> Knowing is knowing by causality.
> So, as his first mover is ousia, which means essence, substance and
> some more
> combine this "transcendental" in a causal manner:
> Being the condition of the possibility of movement, as it is
> the causing mover without being caused,
> that is the first mover.
> The "ontologocal status" of Kants transcendentals are not so clear.
> Because of purity of thinking as we don't know it, says the
> "idealistic school,
> because of unjustfierd scepticism on "independent" existence of the
> real world,
> say the realists, like Arsitoltle.
> In my eyes the idelistic school is defintely ruled out by real atomism,
> which was very surprising in its real empirical data, therefore
> not preformed by our "conception".
> Even more convinving are cosmological data,
> where Kant may have the scepsis, if it is really
> "all" of effects, what we get from universe.
> But this was already foreseen by the realist Spinoza with his infinity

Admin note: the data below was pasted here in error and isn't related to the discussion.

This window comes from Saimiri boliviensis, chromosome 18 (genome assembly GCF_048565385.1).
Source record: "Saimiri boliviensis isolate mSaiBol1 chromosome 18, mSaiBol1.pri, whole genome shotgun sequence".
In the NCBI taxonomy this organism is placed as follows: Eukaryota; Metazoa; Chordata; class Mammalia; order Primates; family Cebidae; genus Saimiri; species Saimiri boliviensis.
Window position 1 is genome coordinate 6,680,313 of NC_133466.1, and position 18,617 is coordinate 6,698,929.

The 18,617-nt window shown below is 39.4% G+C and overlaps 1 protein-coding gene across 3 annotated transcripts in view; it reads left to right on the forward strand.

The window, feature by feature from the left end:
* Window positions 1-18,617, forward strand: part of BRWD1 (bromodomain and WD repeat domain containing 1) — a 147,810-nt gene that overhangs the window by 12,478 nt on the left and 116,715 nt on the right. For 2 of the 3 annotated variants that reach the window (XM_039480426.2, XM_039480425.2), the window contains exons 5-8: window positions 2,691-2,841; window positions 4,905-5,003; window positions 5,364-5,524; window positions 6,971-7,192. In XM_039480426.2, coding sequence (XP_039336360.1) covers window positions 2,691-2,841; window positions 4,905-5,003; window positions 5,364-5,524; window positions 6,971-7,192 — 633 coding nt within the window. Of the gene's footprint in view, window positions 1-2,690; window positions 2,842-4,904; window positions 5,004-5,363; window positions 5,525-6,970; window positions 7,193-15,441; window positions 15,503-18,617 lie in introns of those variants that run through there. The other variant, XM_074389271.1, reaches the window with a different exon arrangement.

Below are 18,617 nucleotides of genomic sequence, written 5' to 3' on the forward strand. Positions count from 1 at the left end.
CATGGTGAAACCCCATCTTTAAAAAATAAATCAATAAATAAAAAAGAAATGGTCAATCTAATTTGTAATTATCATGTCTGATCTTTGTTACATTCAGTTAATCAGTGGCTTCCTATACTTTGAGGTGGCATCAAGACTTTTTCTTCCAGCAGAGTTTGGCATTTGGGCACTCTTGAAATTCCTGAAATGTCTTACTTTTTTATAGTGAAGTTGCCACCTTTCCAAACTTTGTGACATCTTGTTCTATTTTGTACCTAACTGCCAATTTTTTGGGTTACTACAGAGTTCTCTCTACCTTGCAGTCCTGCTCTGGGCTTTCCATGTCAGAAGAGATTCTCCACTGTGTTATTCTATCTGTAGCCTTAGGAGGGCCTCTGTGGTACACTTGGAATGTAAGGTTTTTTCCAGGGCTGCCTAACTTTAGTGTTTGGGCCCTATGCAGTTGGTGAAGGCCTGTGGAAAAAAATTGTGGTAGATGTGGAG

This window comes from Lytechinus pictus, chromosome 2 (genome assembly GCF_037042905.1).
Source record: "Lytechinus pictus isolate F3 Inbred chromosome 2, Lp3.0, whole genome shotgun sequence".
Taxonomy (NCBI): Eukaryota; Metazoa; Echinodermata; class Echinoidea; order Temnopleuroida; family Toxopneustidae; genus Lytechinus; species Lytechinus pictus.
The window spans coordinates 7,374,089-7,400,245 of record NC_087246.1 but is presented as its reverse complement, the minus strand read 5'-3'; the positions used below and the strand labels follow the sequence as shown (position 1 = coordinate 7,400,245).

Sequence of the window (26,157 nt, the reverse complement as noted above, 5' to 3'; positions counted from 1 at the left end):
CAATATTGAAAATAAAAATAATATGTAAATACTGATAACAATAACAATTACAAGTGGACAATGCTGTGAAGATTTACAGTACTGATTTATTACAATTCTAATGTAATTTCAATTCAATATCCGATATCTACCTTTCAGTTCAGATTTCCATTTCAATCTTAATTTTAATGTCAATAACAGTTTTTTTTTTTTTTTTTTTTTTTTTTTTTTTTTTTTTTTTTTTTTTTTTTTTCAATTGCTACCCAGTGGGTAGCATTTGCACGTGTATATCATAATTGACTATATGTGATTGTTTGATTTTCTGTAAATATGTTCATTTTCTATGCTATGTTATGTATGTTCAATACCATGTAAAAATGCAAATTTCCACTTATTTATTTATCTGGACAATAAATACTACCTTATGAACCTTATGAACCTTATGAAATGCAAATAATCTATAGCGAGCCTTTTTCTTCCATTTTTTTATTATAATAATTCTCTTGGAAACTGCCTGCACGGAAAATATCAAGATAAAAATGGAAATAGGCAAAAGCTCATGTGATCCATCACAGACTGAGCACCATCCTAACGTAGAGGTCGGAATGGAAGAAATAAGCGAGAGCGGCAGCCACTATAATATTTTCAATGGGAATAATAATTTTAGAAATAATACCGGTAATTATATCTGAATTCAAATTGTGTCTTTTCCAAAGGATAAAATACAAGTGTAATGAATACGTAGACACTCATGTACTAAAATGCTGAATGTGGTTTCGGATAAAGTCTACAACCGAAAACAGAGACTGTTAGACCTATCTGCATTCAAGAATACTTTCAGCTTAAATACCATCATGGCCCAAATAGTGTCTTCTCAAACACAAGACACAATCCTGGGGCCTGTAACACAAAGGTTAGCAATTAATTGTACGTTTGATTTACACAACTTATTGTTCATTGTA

> of unknown
> attributes. In my eyes, Kant is to a high degree
> a restricted version of Spinoza with emphasis on "subjectivty".
> You know, that "movement" in Arsitotle meant "change" (kinesis) in a
> sense, but which, by hard work of natural science, can be brought back
> to movement. The body mind problem or theory of the soul, desire,
> power to act on its own,
> you mentioned, is very intriguing too,
> The answer here is, that the substance is the cause of the desire to
> desire thinking
> as the best or highest action, theoria, taken up by Kant.
> This dominance of theoria is thus transcendental.
> Note that kinematic means, that the framework of movement remains,
> while dynamics
> means that the framework or system of movement changes.
> After this pleasure of telling some Aristotle,
> and answering your question 1,
> a little more context would be welcome,
> making answers, which are laborious, a bit more easier.